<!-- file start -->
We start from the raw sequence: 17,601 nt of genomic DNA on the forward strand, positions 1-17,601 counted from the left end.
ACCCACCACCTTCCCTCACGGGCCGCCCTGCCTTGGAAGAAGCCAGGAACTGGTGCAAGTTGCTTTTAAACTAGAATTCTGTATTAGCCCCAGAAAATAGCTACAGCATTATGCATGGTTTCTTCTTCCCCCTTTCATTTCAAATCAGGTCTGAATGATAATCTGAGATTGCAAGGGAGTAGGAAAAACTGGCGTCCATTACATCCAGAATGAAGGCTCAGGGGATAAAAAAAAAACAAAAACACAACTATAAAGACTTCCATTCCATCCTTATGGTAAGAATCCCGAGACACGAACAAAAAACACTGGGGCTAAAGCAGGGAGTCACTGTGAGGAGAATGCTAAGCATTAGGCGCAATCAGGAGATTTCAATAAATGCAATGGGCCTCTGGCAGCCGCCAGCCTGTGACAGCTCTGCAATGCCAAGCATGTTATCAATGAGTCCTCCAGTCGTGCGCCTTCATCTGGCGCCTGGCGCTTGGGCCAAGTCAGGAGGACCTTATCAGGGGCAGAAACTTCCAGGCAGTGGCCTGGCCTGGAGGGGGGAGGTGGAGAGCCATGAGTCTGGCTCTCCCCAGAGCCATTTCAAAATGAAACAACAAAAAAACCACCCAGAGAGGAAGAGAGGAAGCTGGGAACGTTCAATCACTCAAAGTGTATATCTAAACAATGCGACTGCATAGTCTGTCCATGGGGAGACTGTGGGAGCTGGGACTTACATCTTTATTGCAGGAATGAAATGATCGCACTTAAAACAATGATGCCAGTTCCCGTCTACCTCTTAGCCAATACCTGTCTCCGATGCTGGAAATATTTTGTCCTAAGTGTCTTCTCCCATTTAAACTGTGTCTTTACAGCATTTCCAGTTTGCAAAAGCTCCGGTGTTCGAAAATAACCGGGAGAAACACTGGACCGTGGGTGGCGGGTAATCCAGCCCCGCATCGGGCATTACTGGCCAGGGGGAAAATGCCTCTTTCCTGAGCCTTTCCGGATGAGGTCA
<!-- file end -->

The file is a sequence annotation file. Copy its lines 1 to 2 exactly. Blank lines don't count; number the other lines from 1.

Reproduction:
We start from the raw sequence: 17,601 nt of genomic DNA on the forward strand, positions 1-17,601 counted from the left end.
ACCCACCACCTTCCCTCACGGGCCGCCCTGCCTTGGAAGAAGCCAGGAACTGGTGCAAGTTGCTTTTAAACTAGAATTCTGTATTAGCCCCAGAAAATAGCTACAGCATTATGCATGGTTTCTTCTTCCCCCTTTCATTTCAAATCAGGTCTGAATGATAATCTGAGATTGCAAGGGAGTAGGAAAAACTGGCGTCCATTACATCCAGAATGAAGGCTCAGGGGATAAAAAAAAAACAAAAACACAACTATAAAGACTTCCATTCCATCCTTATGGTAAGAATCCCGAGACACGAACAAAAAACACTGGGGCTAAAGCAGGGAGTCACTGTGAGGAGAATGCTAAGCATTAGGCGCAATCAGGAGATTTCAATAAATGCAATGGGCCTCTGGCAGCCGCCAGCCTGTGACAGCTCTGCAATGCCAAGCATGTTATCAATGAGTCCTCCAGTCGTGCGCCTTCATCTGGCGCCTGGCGCTTGGGCCAAGTCAGGAGGACCTTATCAGGGGCAGAAACTTCCAGGCAGTGGCCTGGCCTGGAGGGGGGAGGTGGAGAGCCATGAGTCTGGCTCTCCCCAGAGCCATTTCAAAATGAAACAACAAAAAAACCACCCAGAGAGGAAGAGAGGAAGCTGGGAACGTTCAATCACTCAAAGTGTATATCTAAACAATGCGACTGCATAGTCTGTCCATGGGGAGACTGTGGGAGCTGGGACTTACATCTTTATTGCAGGAATGAAATGATCGCACTTAAAACAATGATGCCAGTTCCCGTCTACCTCTTAGCCAATACCTGTCTCCGATGCTGGAAATATTTTGTCCTAAGTGTCTTCTCCCATTTAAACTGTGTCTTTACAGCATTTCCAGTTTGCAAAAGCTCCGGTGTTCGAAAATAACCGGGAGAAACACTGGACCGTGGGTGGCGGGTAATCCAGCCCCGCATCGGGCATTACTGGCCAGGGGGAAAATGCCTCTTTCCTGAGCCTTTCCGGATGAGGTCA